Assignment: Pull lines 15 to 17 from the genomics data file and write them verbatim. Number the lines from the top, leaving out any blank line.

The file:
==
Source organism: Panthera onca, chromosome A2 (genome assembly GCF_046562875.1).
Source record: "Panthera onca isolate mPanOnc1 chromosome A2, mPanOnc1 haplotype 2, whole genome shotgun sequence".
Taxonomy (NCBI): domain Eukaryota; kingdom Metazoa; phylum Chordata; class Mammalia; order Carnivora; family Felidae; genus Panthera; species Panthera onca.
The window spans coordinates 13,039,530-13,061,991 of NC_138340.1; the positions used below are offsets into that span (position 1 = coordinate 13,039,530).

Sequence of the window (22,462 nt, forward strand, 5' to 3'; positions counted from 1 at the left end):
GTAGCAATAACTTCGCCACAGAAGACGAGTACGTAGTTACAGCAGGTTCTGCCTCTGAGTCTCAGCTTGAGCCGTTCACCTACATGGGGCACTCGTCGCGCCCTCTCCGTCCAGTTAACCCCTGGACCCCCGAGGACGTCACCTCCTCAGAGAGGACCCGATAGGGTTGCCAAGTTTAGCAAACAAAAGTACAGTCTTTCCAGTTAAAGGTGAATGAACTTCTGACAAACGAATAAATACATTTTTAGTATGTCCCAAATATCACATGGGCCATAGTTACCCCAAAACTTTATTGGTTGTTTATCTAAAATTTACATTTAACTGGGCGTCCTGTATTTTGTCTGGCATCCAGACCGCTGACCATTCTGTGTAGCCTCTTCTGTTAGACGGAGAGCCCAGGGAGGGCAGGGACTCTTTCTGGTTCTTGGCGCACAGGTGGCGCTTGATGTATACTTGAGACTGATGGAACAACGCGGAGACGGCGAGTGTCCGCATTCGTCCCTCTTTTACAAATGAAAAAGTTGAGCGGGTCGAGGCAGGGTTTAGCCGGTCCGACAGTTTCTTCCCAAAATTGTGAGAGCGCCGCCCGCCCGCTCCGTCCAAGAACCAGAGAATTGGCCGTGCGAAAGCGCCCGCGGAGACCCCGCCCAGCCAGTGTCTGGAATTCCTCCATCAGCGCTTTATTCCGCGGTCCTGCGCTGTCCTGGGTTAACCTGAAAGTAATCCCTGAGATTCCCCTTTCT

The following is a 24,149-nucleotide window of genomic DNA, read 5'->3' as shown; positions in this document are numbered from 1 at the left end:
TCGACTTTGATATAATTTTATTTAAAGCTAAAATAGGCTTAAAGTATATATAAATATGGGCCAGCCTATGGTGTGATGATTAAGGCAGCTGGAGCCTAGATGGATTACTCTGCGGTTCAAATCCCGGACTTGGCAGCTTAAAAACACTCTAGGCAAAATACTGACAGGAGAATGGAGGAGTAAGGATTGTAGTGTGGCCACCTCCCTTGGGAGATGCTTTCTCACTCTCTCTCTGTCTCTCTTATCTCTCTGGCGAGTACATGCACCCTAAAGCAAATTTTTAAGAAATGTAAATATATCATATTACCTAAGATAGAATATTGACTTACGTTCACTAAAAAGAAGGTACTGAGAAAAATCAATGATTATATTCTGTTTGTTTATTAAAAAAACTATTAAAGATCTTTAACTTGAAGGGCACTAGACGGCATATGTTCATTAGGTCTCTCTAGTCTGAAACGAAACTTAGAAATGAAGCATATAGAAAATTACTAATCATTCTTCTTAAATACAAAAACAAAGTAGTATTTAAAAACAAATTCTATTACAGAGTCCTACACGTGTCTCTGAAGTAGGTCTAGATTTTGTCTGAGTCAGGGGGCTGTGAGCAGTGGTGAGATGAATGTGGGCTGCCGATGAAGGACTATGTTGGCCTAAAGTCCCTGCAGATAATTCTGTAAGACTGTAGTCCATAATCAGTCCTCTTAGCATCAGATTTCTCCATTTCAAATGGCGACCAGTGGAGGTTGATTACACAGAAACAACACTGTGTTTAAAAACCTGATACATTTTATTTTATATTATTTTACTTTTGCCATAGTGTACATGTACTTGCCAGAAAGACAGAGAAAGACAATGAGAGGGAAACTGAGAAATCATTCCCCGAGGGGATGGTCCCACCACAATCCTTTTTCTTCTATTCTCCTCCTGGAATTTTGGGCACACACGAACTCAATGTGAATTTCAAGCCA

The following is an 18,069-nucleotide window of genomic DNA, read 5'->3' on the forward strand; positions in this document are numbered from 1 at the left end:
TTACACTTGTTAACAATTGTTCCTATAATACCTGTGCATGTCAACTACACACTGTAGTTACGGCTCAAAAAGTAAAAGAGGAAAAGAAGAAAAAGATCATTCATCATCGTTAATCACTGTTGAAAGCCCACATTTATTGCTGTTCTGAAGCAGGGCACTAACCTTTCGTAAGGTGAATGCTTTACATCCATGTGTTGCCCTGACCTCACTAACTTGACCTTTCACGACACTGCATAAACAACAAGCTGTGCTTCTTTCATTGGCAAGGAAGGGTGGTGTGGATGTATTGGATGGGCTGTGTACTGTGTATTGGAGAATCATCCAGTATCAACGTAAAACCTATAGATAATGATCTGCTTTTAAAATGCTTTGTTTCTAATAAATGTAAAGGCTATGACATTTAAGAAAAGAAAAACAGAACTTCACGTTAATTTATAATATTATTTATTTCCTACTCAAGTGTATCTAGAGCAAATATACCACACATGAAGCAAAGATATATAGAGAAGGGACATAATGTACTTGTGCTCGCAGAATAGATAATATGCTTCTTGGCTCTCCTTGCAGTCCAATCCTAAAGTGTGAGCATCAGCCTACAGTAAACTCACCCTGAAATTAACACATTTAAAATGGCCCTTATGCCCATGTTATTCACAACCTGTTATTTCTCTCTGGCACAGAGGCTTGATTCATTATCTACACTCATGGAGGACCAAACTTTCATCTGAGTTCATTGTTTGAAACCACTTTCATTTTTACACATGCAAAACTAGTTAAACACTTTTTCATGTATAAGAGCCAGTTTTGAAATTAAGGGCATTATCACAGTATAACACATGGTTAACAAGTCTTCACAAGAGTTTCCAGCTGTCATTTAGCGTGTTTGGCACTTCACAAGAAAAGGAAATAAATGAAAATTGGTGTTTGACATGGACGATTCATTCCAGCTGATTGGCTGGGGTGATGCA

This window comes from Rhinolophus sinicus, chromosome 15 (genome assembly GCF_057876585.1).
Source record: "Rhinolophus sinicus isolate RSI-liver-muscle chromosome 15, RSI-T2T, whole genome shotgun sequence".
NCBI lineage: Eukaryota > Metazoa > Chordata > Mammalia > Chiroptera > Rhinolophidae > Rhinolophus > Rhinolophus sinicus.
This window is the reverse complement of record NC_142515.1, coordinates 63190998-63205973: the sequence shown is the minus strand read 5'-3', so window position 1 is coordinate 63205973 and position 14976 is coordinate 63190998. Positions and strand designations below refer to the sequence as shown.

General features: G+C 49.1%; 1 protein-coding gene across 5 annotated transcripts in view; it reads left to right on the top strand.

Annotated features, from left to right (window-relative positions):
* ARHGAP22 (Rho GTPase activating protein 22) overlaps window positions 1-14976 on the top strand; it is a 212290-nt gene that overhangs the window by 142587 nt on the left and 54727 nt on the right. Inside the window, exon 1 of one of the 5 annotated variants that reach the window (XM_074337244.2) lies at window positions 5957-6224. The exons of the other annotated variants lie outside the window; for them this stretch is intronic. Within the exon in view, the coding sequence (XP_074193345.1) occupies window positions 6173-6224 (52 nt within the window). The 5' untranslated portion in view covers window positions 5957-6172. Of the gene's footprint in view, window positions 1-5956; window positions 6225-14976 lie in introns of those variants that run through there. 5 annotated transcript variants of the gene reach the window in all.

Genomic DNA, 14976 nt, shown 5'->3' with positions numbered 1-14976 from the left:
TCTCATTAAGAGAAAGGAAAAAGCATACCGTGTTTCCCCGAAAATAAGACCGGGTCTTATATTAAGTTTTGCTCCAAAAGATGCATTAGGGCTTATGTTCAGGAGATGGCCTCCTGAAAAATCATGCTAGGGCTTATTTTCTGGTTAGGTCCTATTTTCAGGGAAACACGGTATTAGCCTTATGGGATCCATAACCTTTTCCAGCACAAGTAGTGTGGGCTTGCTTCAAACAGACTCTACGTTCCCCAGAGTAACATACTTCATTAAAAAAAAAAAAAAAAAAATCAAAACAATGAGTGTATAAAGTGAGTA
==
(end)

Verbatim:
General features: G+C 49.1%; 1 protein-coding gene across 5 annotated transcripts in view; it reads left to right on the top strand.

Annotated features, from left to right (window-relative positions):
* ARHGAP22 (Rho GTPase activating protein 22) overlaps window positions 1-14976 on the top strand; it is a 212290-nt gene that overhangs the window by 142587 nt on the left and 54727 nt on the right. Inside the window, exon 1 of one of the 5 annotated variants that reach the window (XM_074337244.2) lies at window positions 5957-6224. The exons of the other annotated variants lie outside the window; for them this stretch is intronic. Within the exon in view, the coding sequence (XP_074193345.1) occupies window positions 6173-6224 (52 nt within the window). The 5' untranslated portion in view covers window positions 5957-6172. Of the gene's footprint in view, window positions 1-5956; window positions 6225-14976 lie in introns of those variants that run through there. 5 annotated transcript variants of the gene reach the window in all.